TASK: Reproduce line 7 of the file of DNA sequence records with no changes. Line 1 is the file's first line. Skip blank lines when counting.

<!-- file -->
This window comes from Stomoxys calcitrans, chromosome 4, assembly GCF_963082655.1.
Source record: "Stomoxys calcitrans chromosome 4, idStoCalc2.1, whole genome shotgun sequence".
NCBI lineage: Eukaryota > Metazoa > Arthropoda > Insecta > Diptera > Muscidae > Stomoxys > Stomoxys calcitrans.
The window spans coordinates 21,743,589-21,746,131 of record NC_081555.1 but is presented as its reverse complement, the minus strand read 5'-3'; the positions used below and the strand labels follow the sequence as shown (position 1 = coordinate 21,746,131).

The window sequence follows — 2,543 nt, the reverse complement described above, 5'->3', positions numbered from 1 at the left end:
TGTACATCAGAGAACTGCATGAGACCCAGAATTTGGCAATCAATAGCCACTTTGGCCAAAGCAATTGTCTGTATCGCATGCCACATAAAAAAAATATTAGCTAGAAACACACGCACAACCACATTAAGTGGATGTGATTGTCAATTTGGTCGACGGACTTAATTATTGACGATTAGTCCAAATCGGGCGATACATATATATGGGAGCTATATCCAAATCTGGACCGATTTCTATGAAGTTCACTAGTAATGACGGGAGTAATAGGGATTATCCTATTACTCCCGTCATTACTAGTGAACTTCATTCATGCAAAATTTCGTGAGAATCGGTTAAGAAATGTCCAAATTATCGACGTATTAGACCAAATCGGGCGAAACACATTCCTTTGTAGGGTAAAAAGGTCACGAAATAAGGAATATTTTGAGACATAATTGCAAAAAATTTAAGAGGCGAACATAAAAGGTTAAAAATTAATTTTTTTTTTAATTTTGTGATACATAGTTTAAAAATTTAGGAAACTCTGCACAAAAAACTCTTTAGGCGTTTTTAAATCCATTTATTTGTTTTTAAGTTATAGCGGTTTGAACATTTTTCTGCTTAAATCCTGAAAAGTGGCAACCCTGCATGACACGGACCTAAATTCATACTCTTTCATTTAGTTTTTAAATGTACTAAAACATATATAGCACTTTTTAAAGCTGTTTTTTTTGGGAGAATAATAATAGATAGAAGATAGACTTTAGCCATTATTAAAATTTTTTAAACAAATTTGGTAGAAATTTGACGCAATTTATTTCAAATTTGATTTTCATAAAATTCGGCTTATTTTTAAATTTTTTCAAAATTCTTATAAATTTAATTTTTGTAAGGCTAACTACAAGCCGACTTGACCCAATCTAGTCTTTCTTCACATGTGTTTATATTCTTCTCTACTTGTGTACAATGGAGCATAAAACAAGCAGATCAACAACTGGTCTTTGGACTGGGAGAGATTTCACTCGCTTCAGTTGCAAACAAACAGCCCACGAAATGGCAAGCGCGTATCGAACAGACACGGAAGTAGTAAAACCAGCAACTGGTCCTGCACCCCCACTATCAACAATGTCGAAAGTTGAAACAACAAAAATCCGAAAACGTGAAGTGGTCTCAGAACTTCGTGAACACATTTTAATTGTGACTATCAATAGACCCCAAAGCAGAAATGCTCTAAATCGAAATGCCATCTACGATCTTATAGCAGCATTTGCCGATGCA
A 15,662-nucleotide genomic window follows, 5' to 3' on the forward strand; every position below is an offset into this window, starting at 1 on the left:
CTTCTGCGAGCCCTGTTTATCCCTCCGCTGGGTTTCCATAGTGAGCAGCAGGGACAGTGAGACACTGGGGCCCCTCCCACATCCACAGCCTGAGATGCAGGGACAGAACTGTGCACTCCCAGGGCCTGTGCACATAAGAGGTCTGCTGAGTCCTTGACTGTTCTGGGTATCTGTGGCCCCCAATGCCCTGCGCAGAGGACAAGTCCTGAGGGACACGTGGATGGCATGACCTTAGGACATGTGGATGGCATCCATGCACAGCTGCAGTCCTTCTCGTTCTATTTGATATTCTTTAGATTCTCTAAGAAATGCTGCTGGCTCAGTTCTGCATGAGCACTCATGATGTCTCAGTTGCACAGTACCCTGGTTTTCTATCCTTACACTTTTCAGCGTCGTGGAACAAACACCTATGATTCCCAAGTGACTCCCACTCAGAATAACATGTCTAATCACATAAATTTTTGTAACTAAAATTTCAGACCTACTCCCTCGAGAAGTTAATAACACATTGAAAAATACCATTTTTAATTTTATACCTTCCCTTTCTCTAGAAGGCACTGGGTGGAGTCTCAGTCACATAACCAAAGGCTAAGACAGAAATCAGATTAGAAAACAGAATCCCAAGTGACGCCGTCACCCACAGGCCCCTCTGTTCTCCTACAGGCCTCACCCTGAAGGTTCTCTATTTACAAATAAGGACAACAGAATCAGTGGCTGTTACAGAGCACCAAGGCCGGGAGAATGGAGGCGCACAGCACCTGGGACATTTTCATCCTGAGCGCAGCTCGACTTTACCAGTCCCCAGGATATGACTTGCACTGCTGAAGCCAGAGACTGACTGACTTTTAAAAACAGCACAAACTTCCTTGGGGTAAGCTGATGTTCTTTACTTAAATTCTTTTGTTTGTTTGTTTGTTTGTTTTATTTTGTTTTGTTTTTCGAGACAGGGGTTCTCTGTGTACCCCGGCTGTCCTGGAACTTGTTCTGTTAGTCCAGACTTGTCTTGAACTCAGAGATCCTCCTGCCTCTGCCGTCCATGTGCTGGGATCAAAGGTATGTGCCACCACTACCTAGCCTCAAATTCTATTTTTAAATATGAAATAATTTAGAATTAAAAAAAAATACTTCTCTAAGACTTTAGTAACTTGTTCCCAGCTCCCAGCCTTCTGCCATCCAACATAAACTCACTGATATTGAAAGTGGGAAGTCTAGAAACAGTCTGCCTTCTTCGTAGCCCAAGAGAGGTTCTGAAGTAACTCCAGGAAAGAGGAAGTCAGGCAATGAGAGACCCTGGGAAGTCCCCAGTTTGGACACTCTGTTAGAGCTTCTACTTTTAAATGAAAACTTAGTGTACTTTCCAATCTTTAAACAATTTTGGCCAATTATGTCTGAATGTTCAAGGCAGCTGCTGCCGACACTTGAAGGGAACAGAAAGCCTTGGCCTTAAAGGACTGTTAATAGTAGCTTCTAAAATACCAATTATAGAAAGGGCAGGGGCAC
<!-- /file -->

A 15,662-nucleotide genomic window follows, 5' to 3' on the forward strand; every position below is an offset into this window, starting at 1 on the left: